2. Thank you very much Cwyn. Then I am not too far, in my humidor I am getting 68-69% and I was worried it could be a bit too high and it could start some mould formation. Looking forward to your next article.

    3. Cwyn!

      I've never met a nun and I can't believe many of them have extended knowledge of retro video games. Something is a little fishy (and it's not the pu) but I don't care because you've helped me out as a tea drinker immensely.

      I've been using your crock method in super-dry Texas and I'm achieving 74 percent humidity on a good day.

      If you're about to buy more buttons, you might check out Blimpies. They're cheaper and have more mass, which means more water absorption, which means less soaking in the long run. You can buy them at those head shops where derelicts buy devices for smoking marijuana. Or here:


      Thanks again for all your hard work. You're an amazing blogger!


  3. Rui,
    I wouldn't worry about mold until closer to 80% RH and above. 70% - 75% RH and around 70°F is still in the dry storage spectrum by south east asian standards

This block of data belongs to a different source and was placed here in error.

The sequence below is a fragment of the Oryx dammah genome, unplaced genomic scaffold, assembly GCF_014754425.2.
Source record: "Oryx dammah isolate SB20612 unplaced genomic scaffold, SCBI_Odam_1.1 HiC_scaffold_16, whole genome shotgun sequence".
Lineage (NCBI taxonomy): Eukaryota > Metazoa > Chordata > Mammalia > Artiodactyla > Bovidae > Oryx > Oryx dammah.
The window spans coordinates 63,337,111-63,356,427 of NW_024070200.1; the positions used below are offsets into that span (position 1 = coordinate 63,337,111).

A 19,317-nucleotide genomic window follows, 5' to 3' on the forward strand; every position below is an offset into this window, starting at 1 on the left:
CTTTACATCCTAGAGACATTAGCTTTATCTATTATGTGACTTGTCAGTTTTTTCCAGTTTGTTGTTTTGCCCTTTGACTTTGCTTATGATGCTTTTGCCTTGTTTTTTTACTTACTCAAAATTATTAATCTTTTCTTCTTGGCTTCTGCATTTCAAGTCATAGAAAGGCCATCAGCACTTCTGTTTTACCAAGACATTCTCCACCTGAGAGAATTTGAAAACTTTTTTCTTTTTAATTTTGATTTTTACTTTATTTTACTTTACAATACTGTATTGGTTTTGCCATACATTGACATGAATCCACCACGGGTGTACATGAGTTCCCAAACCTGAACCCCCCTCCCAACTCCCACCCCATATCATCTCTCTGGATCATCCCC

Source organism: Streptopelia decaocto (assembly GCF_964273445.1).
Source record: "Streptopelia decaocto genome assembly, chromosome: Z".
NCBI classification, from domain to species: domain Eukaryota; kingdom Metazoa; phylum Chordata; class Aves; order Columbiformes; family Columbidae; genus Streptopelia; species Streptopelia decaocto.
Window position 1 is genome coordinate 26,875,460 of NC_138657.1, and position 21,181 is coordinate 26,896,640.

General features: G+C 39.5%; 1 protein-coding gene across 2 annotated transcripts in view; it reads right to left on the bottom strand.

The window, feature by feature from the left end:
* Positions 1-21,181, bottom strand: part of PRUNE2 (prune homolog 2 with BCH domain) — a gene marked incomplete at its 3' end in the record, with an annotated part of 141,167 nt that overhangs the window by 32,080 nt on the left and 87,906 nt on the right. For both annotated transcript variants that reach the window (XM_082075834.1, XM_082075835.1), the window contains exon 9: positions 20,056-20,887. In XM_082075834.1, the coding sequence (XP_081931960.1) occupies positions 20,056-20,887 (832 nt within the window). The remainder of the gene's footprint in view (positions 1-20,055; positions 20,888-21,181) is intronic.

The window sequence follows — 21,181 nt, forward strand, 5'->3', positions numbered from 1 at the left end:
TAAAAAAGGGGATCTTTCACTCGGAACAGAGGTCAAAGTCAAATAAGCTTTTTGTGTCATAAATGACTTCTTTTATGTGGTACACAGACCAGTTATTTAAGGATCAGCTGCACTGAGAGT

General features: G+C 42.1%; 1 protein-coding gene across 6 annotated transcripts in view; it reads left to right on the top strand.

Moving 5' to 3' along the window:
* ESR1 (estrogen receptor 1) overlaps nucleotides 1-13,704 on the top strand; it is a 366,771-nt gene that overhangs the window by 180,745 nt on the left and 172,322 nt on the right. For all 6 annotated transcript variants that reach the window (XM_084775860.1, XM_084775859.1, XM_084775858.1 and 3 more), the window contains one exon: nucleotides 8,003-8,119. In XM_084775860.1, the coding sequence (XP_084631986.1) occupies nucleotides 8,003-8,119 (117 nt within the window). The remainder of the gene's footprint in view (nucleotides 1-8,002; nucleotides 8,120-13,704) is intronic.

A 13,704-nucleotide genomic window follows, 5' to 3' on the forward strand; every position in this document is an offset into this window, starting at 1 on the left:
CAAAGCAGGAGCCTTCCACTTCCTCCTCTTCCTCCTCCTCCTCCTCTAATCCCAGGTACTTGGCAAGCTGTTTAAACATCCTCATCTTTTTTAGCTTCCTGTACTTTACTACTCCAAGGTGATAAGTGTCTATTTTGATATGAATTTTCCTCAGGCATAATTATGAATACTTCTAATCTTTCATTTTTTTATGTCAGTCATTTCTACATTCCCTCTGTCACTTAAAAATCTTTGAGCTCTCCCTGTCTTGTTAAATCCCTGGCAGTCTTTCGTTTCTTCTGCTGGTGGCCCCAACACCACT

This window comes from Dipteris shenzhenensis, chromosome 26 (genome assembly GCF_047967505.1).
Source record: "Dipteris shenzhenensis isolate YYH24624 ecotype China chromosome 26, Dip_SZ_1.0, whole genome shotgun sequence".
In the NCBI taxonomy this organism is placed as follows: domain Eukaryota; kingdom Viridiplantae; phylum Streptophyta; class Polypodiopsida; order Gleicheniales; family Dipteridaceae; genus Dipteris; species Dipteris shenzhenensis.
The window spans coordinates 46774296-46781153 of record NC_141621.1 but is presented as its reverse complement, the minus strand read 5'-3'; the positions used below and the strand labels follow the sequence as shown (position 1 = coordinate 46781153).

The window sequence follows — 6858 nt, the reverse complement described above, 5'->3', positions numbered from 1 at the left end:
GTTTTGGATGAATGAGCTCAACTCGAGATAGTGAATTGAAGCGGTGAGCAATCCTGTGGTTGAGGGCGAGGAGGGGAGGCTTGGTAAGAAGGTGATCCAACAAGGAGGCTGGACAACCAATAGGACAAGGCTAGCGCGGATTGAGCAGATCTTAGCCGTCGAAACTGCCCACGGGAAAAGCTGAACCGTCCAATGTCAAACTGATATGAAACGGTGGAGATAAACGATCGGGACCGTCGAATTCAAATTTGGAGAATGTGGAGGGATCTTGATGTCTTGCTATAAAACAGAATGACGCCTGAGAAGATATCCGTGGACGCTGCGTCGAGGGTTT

1. Agreed, I have to push humidity rather high and reduce air circulation quite a bit more using crocks to get mold to form, or even a musty odor. And even when I've done this, backing off on the humidity For a few days returns the smell to normal. I've brushed mold off experimental tuos during push experiments and backed off and again the dry air returns the tea to its usual fragrance. Mold spores just don't survive long in the 60s humidity.

    2. Thank you both for the information. Although I haven't got any expensive teas I would hate seeing any of the teas going to waste over mold.


    3. Can you give a little bit more information about the "air circulation"? I just started a crock-like storage system a few weeks ago and have the humidity around 71%, 70F... but the lid is fairly well closed at the moment. Is that bad? I have about 2kg or more of tea in there right now. (pretty much all the puerh I own so far.)

  4. She is the mad scientist of the pu world!

  5. Hahha, that's awesome, I'm curious how it turns out! Unfortunately with this bad California drought and water restrictions, my lawn is all dirt and ants. No clover for me.

    My stored SoCal pu'er probably has some nice smog, desert, and broken hollywood dreams taste though!